EOD: Improvised Explosives Manual, a title that Paladin had sold before passage of the act was particularly difficult to locate. Ann Larabee, a professor of 20th century and contemporary literature at Michigan State University and the author of The Wrong Hands: Popular Weapons Manuals and Their Historic Challenges to a Democratic Society, says only a few libraries in the country had the title in their catalog, so inter-library loans were the only way for people to get their hands on it. But even when the inter-library loan was complete and the book was available, it wasn’t as simple as checking the book out and viewing it at home — no matter the academic bona fides behind the request. “They wouldn’t let me take it out of the library,” Larabee explains. “I had to go down into a basement archival room and look at it there.”

Later, in 1997, Paladin was sued over its book Hit Man: A Technical Manual for Independent Contractors. Former Motown Records producer Lawrence Horn hired James Edward Perry to assassinate his ex-wife and quadrapalegic son (along with his home-care nurse) for an insurance payout. Perry, who had purchased Hit Man from Paladin, followed the book’s instructions to a T — using a suppressed .22 caliber AR-7 rifle with the barrel threaded and the serial numbers filed out. He then disassembled the weapon and scattered the evidence. The technique was impressive enough to leave the FBI without clues to find the killer. For months, Perry wasn’t even on the FBI’s radar. It wasn’t until Horn started lavishly spending the insurance payout that the FBI began to question him — and that he confessed that he’d hired Perry to carry out the assassinations. 

The victims’ families sued Paladin, arguing that it aided Perry in carrying out the hit. And in Rice v. Paladin, a federal judge ruled that regardless of the protections afforded by the First Amendment, Paladin could be held liable in civil court. Paladin, armed to the teeth with supporting briefs from unlikely friends such as The New York Times and The Washington Post, appealed the ruling to the Supreme Court. The highest court in the land, however, refused to hear the case, so Paladin reached an out-of-court settlement. Part of that agreement was that Hit Man was removed from Paladin’s catalog and that any remaining copies of the book were destroyed.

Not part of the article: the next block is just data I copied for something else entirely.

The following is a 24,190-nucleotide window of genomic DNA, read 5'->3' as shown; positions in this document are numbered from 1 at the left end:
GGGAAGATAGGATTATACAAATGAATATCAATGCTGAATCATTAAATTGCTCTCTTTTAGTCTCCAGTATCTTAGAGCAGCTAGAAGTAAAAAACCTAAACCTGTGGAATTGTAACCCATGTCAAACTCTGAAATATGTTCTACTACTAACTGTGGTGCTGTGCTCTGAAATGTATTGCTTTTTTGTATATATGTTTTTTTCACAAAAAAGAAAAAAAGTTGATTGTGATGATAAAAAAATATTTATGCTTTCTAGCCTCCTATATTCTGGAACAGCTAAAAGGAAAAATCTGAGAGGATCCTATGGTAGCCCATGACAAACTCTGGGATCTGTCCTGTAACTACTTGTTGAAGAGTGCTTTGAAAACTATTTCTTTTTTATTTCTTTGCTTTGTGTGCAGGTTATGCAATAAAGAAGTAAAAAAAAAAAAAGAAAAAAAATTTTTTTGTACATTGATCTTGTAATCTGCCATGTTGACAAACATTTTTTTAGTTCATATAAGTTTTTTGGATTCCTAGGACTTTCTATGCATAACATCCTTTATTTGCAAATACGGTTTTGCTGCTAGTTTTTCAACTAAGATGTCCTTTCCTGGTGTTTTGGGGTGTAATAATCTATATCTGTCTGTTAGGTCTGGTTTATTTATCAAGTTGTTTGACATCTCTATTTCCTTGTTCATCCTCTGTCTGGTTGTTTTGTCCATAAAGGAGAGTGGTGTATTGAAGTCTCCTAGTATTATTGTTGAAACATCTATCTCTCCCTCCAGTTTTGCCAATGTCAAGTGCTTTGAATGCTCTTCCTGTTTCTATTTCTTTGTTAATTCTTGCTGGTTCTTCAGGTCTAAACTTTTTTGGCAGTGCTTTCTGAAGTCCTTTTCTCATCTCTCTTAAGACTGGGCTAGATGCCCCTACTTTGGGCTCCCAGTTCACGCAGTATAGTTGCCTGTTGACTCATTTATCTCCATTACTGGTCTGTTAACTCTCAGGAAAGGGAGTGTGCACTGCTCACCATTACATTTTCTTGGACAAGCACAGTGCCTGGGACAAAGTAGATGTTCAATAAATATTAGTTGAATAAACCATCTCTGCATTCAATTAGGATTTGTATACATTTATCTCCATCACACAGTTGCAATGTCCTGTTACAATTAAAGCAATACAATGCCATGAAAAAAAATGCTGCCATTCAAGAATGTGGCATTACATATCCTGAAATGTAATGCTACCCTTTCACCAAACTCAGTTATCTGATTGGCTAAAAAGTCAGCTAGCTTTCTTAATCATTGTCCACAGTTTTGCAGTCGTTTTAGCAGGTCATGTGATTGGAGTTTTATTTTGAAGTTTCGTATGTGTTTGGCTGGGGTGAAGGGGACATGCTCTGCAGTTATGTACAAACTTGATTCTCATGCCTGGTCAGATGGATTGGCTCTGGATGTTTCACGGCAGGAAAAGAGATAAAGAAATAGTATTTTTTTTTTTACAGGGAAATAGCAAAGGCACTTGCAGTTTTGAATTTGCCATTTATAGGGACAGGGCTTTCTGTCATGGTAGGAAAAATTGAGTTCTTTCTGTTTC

With about 10 percent of Paladin’s catalog now illegal to sell, it opened up a new line of business: instructional videos. While most of Paladin’s catalog gave criminals excellent information on carrying out the perfect crime, many of their videos did not. Titles such as Breath of Death: The Blowgun Video are unintentionally hilarious. Breath of Death features instructor Michael Janich, a man who could very easily be mistaken for your eighth-grade math teacher, demonstrating the “practical” uses alongside the safety issues with a blowgun. Filmed entirely in what the viewer can only assume is Janich’s backyard, it outlines how the proper use of a blowgun requires a lot force. “If it sounds like a cheap trumpet, you’re doing it wrong,” Janich sincerely tells the viewer.

Apparently, it’s quite easy for a dart to blow toward the mouthpiece, leaving you either choking to death or with a puncture wound to a vital organ.

Most of Paladin’s instructional videos follow this same pattern — very much in line with tacticool mall-ninja shit marketed at the last generation of teenage suburban male mallrats.

Around the same time, too, Paladin started getting stingy. Ashida Kim, a martial arts expert who wrote approximately 12 books for Paladin throughout the 1980s and 1990s, tells me that his contract with Paladin stated that he’d receive royalties of 10 percent. Kim’s titles (e.g. Secrets of the Ninja) had a wider audience than more niche Paladin titles and easily grossed $400,000 a year in revenue, scoring him a royalty payout of around $40,000 a year. By the mid-1990s, however, Kim started to see his royalty checks get a lot smaller — even though his books were selling just as well. He claims that today, by his estimates, there’s about a million dollars in unpaid royalties. “My contract had a clause that if Paladin went bankrupt, all of the rights to my books would revert back to me,” he explains. “But shortly after they closed, I received a letter from their lawyers stating that the clause was unenforceable.”

It seems appropriate that Paladin’s untimely demise came out-of-nowhere. Same for the fact that there’s still the mystery of how Lund died. That said, its demise hasn’t been without collateral damage — Kim, for instance, doesn’t expect his royalties anytime soon. “I don’t like dealing with crooks,” he tells me. 

To that end, after 48 years of teaching its readers all kinds of crime, it’s fitting to think that ultimately Paladin became the criminals themselves.